I have created my own 3D UI as an actor that has meshes and every frame I place it in front of the camera by changing world location and rotation. I am using a PlayerCameraManager
This works well except it seems to lag behind the camera by a frame sometimes. This gives it a very jittery effect and makes it feel like the whole game is jittery.
I don’t know how to change it’s location until after the camera moves because it works well as far as an UI goes, and is easy for me to modify as it uses the same things I am used to with in-game actors, meshes etc
A while ago I had an idea to actually use the PlayerCameraManager do this itself, by adding mesh components to itself in front of the camera (this way they would always move with the camera) but I didn’t have much success with them showing up
I’m no pro, but i feel like using meshes for your HUD might not be the best way. They have a bunch of math for collision, polys, materials, textures, physics, and there’s other settings behind meshes. All of which take a little away from performance. Id stick with drawing images or playing videos on the HUD. It could be lagging just because of the calculations.
you could try adding your UI meshes as components of an Actor, then add that Actor as a childActorComponent parented to the camera of your pawn.
Doubtful, UE4 + my PC is a very powerful combination, this is nothing compared to what it can pull off. If your comment was true the frame rate would suffer
I’ve never looked at childactorcomponent, I don’t even know how it works BUT based on the name etc, it might work perfectly.
My components ARE already their own actor, it’s how I manage them. Thanks for this, this might fix the situation entirely with little effort or changing my HUD actor
True, but I know it will burn more resources even if it might not be noticeable.
maybe not, it really depends on the meshes used. if you used simple low poly meshes with a simple material that has solid colors going to an emmisive channel, and you set it up as an additive blending mode, and set the collision to ignore all and didn’t use physics or collision meshes, it can be very cheap to render geometry, and it might even be cheaper than rendering textures onto the screen, depending on the resolution of the texture and its transparency settings. if you wanted really sharp solid polygonal shapes that look good from any distance, doing it with geometry might be cheaper than using high enough resolution textures + transparency to achieve those details.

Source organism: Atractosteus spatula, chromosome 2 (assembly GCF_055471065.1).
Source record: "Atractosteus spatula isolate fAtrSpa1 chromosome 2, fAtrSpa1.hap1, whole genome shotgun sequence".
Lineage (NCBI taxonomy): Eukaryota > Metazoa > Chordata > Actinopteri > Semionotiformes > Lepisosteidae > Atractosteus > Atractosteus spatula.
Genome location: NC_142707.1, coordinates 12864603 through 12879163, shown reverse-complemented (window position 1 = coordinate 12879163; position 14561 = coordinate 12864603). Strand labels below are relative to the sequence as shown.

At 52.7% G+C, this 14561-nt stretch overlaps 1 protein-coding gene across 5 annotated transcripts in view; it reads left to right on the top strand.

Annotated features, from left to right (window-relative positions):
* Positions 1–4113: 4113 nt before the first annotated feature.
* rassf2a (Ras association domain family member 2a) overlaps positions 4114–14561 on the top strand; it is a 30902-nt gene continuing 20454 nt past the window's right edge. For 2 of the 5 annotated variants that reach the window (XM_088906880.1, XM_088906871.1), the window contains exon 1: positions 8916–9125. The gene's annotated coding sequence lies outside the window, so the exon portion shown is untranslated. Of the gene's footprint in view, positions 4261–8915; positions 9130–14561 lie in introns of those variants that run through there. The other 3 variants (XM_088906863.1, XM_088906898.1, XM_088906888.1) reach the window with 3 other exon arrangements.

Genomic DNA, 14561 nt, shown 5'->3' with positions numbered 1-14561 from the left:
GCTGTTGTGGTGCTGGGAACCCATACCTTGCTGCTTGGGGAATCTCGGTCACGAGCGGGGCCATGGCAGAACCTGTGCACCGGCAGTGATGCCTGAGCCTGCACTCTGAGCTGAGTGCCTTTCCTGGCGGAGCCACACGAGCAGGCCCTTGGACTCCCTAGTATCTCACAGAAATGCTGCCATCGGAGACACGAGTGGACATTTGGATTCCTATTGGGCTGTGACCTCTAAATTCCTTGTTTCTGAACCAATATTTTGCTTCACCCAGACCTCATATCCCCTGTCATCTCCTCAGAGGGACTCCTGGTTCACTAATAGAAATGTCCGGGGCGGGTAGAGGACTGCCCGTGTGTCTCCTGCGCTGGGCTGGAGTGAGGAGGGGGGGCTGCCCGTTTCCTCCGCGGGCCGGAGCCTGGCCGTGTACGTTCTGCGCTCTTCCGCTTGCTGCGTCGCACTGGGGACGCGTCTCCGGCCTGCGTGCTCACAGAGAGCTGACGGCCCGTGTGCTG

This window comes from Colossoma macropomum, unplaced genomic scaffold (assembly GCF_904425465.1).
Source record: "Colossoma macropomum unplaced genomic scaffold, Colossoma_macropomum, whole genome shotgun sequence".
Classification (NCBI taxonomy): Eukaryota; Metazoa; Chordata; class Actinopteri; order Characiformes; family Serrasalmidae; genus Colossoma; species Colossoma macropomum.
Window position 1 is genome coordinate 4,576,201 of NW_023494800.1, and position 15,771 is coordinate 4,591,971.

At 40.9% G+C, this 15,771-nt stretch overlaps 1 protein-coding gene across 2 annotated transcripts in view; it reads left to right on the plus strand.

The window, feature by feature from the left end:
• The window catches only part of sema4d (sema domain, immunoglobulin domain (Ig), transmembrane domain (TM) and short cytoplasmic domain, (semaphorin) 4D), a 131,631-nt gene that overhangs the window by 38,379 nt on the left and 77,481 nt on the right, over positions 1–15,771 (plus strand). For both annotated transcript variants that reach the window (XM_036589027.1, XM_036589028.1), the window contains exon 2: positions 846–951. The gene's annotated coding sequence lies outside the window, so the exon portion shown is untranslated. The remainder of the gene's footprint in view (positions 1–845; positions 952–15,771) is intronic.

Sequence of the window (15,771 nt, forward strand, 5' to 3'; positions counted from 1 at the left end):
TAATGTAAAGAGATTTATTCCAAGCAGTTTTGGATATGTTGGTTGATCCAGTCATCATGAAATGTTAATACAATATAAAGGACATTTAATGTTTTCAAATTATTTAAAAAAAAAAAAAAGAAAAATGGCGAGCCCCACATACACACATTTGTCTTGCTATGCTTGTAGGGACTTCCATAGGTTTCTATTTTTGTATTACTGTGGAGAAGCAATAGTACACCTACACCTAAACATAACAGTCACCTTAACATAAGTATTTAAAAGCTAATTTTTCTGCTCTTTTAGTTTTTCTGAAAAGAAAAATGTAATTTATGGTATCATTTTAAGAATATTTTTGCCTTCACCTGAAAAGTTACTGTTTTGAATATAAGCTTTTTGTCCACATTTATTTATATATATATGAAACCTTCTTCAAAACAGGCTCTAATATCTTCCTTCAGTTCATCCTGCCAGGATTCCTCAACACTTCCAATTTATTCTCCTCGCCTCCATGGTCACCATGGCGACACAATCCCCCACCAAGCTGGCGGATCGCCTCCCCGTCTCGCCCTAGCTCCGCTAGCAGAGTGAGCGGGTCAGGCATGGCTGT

but either way, optimization should usually be in response to bottlenecks, and if geometry rendering is slowing down your game, you should start by optimizing your main materials and your most commonly instanced meshes, and using precomputedVisibilityVolumes and LODs to control culling.
also, if you ever played an FPS, the first person gun meshes can be as dense as a character model, with a series of animations and high resolution textures, and that is attached to the camera in the same way a HUD would be, so if it was a performance problem to attach meshes to your character, FPS games would need 2D weapon sprites like doom.
this working f’n flawlessly, thanks. it took about 5 minutes, I added the component, set the offset same as last time and it must have been a credit to how I had set up my HuD class because it worked first time, only had to rotate 180 and now its steady as a rock compared to the screen but moves through the game. you have no idea how great this is for me!!!
good points. there is no collision and I have no textures in my game either, just simple materials